Note: Books I, II, IV and IX are included in the Demaria text, pp. 42-130;
supplement your readings from the on-line
Paradise Lost from New Arts Library.
John Milton: selections from Paradise Lost 1667, 1674
Book One: (The Invocation; Satan and Hell)
Book Two: (The Council in Hell)
Also read the headnotes to each book for a statement of the "argument."
Read the notes provided on the handout for a summary.
DUE: Weekly Post #3 for England and Wales groups
Paradise Lost is probably the most important work we
will be reading this semester, both in terms of the scope and
significance of its literary achievement and because of its
influence on the history of literature thereafter. We will
discuss the work in five classes. This first class will be
devoted to understanding Milton's project, interpreting the
characters and appreciating the arguments presented, with particular attention to books
I and II.
Milton's PL comes to serve as one of the most influential
"origination myths" of western culture. In other words, for
centuries PL has provided a compelling narrative to explain
our human condition.
Generally stories with greatest explanatory power stay with
us longest. Rather than suggest that this means PL is "true"
we might consider why it has been so compelling for so long.
Why is Milton's poem so enduring?
Recall Birenbaum's distinction between the naive reader and
the sophisticated reader, and keep in mind that in order
to appreciate Milton's work, we have to think of it both
as a story that appeals to us and as a conscious construction of art.
Challenge yourself to read the Biblical passages that Milton builds his epic
upon. See Paradise Lost for excerpts from both
the King James Bible and a modern bible to compare. What do you learn?
Reading Notes and Discussion Questions:
As you read the poetry, always aim for comprehension first.
Milton's diction and epic similes can sometimes lead the
mind away from the narrative he is developing. You need
to pay careful attention to what Milton is doing in every line.
To get an overall sense of the poem and its contents, read through the arguments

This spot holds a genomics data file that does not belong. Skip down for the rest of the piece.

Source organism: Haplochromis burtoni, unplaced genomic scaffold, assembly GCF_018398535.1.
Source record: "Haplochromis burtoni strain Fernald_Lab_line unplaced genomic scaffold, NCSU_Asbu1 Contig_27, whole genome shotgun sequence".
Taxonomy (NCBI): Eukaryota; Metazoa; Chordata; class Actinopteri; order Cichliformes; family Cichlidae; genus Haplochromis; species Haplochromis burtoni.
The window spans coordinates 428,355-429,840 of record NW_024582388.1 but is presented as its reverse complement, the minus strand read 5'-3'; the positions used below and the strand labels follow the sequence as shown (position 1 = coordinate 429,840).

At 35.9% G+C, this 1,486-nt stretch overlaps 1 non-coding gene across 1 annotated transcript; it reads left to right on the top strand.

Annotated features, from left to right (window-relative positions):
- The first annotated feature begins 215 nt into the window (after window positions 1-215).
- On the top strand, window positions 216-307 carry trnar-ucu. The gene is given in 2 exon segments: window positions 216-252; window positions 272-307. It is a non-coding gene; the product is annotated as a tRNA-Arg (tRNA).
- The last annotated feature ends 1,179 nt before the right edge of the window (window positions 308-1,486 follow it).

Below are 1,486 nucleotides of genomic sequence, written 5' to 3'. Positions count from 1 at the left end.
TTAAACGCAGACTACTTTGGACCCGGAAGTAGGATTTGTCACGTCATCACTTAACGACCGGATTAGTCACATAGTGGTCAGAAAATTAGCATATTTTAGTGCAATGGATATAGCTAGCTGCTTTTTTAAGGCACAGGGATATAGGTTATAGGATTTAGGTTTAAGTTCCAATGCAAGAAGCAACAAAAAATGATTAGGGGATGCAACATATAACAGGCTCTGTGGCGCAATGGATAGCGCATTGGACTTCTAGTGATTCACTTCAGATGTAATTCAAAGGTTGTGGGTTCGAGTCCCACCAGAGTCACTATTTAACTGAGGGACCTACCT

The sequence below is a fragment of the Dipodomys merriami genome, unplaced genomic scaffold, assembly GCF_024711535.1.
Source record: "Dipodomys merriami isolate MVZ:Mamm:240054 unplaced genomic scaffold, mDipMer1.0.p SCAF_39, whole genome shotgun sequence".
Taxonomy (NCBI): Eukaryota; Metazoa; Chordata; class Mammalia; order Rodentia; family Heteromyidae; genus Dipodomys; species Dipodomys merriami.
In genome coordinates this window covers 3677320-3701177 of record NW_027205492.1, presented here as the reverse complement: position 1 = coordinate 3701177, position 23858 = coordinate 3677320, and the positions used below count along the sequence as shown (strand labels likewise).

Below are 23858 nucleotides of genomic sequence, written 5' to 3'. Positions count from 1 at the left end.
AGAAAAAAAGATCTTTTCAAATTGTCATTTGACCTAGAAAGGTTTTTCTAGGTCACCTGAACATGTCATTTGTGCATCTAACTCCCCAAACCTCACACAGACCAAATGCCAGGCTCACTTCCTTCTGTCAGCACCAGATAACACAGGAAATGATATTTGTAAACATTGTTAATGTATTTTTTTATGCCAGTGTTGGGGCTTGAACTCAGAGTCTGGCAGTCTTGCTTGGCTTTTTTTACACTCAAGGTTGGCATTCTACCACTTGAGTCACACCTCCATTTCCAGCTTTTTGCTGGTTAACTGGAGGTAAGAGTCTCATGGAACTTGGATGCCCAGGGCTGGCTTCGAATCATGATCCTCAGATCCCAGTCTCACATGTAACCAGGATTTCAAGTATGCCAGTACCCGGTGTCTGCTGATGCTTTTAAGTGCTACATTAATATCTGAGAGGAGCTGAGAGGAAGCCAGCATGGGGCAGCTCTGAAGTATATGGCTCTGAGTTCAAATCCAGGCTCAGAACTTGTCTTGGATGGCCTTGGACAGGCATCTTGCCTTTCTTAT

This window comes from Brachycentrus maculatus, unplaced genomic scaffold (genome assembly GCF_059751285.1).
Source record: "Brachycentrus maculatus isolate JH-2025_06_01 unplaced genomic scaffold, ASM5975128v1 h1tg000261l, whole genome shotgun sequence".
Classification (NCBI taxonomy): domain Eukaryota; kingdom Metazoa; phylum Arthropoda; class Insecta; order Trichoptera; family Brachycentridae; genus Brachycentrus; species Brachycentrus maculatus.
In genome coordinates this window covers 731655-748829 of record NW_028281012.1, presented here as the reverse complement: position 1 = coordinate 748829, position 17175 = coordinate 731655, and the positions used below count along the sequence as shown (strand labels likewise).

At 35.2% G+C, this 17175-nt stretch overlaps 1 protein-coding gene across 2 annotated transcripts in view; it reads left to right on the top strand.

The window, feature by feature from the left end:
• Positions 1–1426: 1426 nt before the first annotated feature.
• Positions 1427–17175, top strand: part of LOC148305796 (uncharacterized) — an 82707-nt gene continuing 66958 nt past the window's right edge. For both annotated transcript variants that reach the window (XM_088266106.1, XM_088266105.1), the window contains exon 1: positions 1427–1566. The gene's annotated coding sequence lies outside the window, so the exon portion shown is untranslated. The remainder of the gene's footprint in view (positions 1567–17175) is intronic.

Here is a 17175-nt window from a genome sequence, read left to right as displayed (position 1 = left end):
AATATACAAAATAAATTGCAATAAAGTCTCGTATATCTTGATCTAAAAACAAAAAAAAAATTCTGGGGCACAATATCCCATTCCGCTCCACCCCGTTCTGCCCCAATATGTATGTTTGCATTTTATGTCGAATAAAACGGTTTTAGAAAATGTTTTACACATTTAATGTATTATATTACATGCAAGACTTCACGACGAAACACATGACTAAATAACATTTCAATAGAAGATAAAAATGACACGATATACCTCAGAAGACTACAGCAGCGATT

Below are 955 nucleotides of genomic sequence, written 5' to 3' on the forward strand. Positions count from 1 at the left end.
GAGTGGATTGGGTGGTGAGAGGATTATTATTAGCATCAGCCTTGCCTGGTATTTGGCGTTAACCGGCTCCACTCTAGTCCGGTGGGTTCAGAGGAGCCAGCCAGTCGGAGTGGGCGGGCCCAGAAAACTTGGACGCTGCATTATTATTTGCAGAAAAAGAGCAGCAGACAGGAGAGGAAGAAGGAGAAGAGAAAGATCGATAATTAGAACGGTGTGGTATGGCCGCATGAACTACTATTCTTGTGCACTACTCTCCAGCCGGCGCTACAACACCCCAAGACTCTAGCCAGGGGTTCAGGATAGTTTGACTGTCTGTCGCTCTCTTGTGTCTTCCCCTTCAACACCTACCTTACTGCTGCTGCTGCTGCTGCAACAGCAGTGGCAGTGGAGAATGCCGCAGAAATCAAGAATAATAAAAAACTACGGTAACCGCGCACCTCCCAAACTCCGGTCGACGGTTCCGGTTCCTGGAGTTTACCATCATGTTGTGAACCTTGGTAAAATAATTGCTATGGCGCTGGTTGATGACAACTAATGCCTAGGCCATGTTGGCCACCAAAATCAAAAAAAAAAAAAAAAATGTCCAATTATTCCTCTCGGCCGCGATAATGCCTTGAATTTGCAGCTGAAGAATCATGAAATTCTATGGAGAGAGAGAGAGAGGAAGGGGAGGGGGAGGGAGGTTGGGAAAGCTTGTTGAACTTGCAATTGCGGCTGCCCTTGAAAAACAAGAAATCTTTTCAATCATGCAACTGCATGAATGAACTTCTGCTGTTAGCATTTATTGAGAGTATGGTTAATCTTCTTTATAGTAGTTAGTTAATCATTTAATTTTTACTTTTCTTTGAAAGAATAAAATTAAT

for all twelve books and/or view the summaries and questions and answers on the Paradise
Lost Study Guide.
Read Milton's note on "The Verse" of PL, page 42. What is
the heroic measure of English verse? Why does Milton reject
rhyme here? What impact does this have on the poem?
Lines 1-25 constitute what is known as the "invocation."
Who does Milton invoke in these lines and to what purpose?
How does Milton establish the tone of the poem?
What is it he pursues? What is his great subject?
What does he mean by saying he wants "To justify the ways
of God to men" ?
Note Milton's commitment to literature as argument. Every
one of the character's we meet in this epic can argue eloquently.
In some cases, the more eloquent the speaker, the more corrupt
the argument. (How does this help exemplify the problems
identified by Sprat, by the way?) Watch how Milton draws you in as a reader,
asking you to agree or disagree with the views presented.
By doing so, Milton forces you to commit yourself in mind
and spirit. Monitor your reactions to the text, and note
where you find yourself most engaged.
The action of the poem begins in medias res, in
the midst of things. What is going on in the first book?
How does Satan feel about his new situation? How do his
reactions change over the course of the book?
Based on Satan's speeches in this book, how would you describe
his character? Why does he see God as a Tyrant? What does
The book closes with the building of Pandemonium. Examine this
as an example of allegory.
The council of hell in Book Two gives us a view of the
main devils in Satan's troops. How do their individual
speeches characterize the devils? Which of the responses
is most compelling to you? Why?
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